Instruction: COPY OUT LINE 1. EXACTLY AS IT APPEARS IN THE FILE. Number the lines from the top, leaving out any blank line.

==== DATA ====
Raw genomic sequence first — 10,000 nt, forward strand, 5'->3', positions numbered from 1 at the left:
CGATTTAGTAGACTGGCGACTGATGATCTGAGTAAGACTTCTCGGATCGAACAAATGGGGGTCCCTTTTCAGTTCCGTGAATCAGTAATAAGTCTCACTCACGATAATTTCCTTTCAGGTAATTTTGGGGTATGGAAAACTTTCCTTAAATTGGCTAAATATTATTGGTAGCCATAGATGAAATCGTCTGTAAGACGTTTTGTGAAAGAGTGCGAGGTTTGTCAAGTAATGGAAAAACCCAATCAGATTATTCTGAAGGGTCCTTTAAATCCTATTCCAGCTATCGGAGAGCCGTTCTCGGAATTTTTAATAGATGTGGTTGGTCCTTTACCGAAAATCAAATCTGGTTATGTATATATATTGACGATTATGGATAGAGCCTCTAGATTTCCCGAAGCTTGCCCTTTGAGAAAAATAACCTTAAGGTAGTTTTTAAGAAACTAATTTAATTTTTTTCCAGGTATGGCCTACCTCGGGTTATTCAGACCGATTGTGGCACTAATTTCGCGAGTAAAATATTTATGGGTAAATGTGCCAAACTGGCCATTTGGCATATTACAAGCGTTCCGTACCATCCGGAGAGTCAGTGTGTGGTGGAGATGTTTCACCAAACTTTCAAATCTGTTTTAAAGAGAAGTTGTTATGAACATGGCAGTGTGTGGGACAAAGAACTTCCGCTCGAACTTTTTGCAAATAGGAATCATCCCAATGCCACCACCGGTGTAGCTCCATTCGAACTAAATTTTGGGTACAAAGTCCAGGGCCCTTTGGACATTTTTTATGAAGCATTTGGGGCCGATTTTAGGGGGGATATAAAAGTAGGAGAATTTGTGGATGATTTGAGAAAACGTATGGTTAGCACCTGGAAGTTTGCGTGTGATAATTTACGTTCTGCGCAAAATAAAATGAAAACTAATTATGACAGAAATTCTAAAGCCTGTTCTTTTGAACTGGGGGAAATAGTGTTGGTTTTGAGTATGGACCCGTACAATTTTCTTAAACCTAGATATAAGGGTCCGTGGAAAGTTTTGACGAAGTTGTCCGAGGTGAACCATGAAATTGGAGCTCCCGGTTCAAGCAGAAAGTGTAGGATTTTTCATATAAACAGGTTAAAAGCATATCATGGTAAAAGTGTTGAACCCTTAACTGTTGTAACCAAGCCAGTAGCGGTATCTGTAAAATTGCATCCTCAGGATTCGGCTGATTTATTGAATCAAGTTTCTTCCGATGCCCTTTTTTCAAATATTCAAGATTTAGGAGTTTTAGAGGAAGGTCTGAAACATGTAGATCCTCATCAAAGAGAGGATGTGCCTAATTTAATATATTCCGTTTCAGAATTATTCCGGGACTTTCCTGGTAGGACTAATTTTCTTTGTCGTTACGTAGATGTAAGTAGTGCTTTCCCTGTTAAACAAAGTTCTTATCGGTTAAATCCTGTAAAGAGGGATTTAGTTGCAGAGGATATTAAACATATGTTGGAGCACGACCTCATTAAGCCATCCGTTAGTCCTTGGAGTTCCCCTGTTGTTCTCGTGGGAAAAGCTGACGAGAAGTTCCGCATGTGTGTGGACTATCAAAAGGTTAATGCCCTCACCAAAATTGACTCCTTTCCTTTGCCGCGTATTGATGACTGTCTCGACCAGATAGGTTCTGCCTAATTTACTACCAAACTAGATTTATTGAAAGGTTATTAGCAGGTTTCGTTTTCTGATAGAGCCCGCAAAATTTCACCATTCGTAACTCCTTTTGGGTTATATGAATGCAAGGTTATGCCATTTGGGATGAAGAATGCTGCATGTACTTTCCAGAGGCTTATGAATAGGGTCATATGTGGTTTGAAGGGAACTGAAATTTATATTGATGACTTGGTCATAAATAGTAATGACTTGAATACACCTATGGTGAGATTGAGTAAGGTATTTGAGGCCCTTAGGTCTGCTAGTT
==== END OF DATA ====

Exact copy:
Raw genomic sequence first — 10,000 nt, forward strand, 5'->3', positions numbered from 1 at the left: